Human, All-Too-Human: A Book for Free Spirits, Part 1 Complete Works, Volume Six

By Friedrich Nietzsche

Page 32

enthusiasm, and turns with disgust from a
suspicious examination of the motives for their actions, it is not
truth which benefits thereby, but the welfare of human society; the
psychological mistake and, generally speaking, the insensibility
on this matter helps humanity forwards, while the recognition of
truth gains more through the stimulating power of hypothesis than La
Rochefoucauld has said in his preface to the first edition of his
"_Sentences et maximes morales." ... "Ce que le monde nomme vertu n'est
d'ordinaire qu'un fantôme formé par nos passions, à qui on donne un
nom honnête pour faire impunément ce qu'on veut."_ La Rochefoucauld
and those other French masters of soul-examination who have lately
been joined by a German, the author of _Psychological Observations_[1]
resemble good marksmen who again and again hit the bull's-eye; but it
is the bull's-eye of human nature. Their art arouses astonishment; but
in the end a spectator who is not led by the spirit of science, but
by humane intentions, will probably execrate an art which appears to
implant in the soul the sense of the disparagement and suspicion of


NEVERTHELESS.--However it may be with reckoning and counter-reckoning,
in the present condition of philosophy the awakening of moral
observation is necessary. Humanity can no longer be spared the cruel
sight of the psychological dissecting-table with its knives and
forceps. For here rules that science which inquires into the origin and
history of the so-called moral sentiments, and which, in its progress,
has to draw up and solve complicated sociological problems:--the older
philosophy knows the latter one not at all, and has always avoided the
examination of the origin and history of moral sentiments on any feeble
pretext. With what consequences it is now very easy to see, after
it has been shown by many examples how the mistakes of the greatest
philosophers generally have their starting-point in a wrong explanation
of certain human actions and sensations, just as on the ground of an
erroneous analysis--for instance, that of the so-called unselfish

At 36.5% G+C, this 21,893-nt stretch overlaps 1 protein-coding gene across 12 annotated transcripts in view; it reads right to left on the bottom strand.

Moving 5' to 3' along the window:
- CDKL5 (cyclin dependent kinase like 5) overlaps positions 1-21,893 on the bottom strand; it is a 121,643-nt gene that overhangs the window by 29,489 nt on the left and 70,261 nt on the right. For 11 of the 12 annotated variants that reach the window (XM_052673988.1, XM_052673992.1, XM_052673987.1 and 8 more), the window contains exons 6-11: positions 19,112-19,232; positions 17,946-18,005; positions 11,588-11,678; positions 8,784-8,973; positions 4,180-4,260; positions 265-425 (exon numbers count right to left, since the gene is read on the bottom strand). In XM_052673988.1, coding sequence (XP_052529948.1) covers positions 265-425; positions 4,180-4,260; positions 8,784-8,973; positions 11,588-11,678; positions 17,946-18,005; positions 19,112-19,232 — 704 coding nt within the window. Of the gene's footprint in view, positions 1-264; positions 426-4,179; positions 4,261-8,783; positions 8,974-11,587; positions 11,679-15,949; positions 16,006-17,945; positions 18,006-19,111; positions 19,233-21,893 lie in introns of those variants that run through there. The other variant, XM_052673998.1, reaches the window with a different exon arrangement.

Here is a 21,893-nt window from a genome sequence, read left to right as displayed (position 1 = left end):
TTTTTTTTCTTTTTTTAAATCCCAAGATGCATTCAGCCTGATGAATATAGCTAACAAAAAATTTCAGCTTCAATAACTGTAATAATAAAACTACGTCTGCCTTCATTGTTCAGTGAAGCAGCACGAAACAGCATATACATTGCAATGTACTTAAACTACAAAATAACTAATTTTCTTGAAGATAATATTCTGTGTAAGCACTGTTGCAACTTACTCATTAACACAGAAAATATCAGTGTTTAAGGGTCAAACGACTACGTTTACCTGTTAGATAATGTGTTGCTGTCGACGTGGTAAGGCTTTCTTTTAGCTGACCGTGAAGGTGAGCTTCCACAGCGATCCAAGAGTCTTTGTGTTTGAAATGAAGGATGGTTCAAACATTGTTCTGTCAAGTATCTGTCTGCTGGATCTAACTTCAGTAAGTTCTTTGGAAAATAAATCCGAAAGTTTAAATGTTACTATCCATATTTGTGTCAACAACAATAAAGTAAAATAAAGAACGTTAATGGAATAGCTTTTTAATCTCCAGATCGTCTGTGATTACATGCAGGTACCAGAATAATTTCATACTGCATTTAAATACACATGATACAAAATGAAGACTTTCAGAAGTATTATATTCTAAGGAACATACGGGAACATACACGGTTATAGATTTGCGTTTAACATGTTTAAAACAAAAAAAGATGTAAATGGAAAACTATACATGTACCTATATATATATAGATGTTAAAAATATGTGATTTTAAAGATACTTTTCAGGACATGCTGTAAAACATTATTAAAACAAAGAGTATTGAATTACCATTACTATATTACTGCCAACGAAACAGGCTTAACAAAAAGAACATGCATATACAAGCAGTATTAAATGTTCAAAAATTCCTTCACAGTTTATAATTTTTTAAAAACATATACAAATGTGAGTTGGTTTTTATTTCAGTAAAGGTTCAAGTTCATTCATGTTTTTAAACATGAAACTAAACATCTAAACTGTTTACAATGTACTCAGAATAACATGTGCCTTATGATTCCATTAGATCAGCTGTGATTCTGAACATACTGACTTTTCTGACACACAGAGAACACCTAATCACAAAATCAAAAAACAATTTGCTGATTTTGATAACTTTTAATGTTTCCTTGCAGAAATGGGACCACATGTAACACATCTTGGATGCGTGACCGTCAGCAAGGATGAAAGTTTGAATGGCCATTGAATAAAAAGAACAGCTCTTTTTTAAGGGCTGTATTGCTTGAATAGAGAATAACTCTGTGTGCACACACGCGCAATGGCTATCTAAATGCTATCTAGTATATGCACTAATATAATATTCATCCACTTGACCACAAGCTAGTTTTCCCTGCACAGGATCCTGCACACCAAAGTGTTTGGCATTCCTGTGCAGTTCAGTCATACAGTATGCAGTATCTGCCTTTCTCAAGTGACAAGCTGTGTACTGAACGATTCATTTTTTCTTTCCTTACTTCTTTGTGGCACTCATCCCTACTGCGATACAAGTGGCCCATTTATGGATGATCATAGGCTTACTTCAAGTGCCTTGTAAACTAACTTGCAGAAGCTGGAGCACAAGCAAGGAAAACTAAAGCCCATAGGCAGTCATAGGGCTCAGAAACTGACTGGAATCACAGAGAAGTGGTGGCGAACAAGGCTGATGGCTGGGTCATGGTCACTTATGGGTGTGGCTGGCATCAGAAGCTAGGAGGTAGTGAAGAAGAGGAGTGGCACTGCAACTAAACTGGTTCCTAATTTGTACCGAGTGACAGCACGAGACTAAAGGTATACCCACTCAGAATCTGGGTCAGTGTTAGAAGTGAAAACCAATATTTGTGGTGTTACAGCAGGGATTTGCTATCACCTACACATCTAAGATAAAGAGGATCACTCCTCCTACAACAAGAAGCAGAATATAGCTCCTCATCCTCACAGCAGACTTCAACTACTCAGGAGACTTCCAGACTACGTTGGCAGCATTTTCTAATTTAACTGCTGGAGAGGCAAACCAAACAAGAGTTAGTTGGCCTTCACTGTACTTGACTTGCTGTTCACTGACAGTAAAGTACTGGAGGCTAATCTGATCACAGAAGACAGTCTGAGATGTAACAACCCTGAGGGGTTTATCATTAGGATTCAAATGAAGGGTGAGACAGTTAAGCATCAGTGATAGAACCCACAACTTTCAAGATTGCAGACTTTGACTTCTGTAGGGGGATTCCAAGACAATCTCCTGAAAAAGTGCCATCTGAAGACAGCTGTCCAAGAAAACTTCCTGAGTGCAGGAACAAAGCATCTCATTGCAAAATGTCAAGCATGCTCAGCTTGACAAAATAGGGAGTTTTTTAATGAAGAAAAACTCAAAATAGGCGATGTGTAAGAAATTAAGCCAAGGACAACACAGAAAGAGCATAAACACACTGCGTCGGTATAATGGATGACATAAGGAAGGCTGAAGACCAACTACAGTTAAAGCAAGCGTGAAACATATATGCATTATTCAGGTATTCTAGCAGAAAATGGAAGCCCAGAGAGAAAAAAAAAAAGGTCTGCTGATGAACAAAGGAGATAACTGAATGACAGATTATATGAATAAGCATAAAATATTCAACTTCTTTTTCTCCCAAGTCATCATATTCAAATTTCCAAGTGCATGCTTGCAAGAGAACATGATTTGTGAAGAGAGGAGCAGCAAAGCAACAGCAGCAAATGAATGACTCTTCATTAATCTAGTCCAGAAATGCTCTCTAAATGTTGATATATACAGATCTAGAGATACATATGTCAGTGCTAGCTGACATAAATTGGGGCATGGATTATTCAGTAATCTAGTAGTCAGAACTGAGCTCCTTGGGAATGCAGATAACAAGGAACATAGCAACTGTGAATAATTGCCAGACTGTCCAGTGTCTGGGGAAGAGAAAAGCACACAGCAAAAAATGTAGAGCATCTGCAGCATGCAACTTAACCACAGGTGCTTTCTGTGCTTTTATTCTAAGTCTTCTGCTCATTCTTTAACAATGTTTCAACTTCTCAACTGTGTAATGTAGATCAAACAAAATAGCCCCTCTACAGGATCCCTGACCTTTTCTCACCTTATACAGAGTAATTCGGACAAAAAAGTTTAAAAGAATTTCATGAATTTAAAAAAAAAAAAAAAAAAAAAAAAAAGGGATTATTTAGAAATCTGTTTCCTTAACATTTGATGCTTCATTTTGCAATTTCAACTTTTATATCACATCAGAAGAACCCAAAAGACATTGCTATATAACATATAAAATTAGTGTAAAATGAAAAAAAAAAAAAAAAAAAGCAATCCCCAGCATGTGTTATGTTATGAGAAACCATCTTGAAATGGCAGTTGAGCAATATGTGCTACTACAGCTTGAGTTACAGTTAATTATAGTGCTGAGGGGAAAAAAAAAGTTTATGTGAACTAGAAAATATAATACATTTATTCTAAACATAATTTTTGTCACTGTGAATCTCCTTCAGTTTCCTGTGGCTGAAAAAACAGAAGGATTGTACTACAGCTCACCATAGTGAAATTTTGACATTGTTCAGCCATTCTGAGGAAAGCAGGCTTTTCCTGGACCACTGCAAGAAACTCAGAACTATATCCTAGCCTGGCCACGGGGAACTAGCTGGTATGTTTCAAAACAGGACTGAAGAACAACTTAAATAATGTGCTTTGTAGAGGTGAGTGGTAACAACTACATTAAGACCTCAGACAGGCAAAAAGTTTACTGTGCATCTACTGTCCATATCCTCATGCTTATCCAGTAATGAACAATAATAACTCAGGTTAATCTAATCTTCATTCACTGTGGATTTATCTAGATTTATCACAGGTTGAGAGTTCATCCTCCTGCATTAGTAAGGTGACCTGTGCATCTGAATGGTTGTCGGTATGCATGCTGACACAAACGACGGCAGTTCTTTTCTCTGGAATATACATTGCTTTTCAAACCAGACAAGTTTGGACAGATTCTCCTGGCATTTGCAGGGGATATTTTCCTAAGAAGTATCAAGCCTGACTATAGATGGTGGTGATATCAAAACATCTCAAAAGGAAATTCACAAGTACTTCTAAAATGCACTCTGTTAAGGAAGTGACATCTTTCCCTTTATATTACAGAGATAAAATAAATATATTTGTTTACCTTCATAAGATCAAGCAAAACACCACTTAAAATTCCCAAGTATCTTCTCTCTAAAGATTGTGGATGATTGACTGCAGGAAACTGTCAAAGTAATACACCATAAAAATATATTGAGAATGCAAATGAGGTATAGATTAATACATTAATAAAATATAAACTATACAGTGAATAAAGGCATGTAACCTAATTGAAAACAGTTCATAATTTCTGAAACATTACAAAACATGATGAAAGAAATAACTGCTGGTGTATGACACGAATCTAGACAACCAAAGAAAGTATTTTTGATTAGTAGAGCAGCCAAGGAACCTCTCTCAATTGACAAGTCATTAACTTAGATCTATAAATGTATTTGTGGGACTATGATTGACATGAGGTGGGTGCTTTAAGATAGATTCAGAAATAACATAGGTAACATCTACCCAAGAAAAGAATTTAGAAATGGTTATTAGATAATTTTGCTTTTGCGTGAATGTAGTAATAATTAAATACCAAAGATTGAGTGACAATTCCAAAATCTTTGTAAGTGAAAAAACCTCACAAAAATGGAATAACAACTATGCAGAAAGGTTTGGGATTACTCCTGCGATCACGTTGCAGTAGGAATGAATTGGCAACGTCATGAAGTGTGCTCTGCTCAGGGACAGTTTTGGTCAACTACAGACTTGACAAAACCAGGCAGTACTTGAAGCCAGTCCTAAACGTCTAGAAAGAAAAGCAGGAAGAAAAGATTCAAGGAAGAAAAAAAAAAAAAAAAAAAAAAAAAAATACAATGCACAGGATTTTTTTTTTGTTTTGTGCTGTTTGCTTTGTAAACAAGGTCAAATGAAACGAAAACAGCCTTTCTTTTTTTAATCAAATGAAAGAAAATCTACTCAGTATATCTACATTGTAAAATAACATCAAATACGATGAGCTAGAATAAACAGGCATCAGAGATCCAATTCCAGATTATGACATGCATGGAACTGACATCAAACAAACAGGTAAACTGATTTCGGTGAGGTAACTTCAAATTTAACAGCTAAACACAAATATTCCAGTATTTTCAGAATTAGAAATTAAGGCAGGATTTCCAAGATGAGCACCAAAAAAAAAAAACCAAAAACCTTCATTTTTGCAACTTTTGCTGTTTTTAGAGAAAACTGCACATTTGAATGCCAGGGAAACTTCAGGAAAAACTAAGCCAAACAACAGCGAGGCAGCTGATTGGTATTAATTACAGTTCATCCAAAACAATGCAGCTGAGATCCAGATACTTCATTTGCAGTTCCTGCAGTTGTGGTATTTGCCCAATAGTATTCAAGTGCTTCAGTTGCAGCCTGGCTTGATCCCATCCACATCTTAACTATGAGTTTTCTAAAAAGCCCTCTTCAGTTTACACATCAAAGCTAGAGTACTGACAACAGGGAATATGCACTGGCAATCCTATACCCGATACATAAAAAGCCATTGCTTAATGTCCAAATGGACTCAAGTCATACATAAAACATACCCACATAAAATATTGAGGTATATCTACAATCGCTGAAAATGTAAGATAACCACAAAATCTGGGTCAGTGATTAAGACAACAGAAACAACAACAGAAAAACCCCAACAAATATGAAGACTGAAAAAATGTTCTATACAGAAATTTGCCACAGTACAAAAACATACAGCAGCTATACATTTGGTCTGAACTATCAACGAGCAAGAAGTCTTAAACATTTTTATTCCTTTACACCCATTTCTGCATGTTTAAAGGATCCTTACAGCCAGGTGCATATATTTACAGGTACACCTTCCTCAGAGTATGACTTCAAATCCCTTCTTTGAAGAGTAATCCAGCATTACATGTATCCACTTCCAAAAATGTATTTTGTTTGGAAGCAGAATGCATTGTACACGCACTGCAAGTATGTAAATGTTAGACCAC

actions a false ethic is built up; then, to harmonise with this again,
religion and mythological confusion are brought in to assist, and
finally the shades of these dismal spirits fall also over physics and
the general mode of regarding the world. If it is certain, however,
that superficiality in psychological observation has laid, and still
lays, the most dangerous snares for human judgments and conclusions,
then there is need now of that endurance of work which does not grow
weary of piling stone upon stone, pebble on pebble; there is need of
courage not to be ashamed of such humble work and to

Last Page Next Page

Text Comparison with The Birth of Tragedy; or, Hellenism and Pessimism

Page 2
The little animal must have got between his feet, for he stumbled and fell backwards down seven stone steps on to the paving-stones of the vicarage courtyard.
Page 6
He was introduced to Wagner by the latter's sister, Frau Professor Brockhaus, and his description of their first meeting, contained in a letter to Erwin Rohde, is really most affecting.
Page 21
[1] And shall not I, by mightiest desire, In living shape that sole fair form acquire? SWANWICK, trans.
Page 29
Page 31
The true goal is veiled by a phantasm: we stretch out our hands for the latter, while Nature attains the former through our illusion.
Page 43
blasphemy to speak here of the anticipation of a "constitutional representation of the people," from which blasphemy others have not shrunk, however.
Page 44
The Greek framed for this chorus the suspended scaffolding of a fictitious _natural state_ and placed thereon fictitious _natural beings.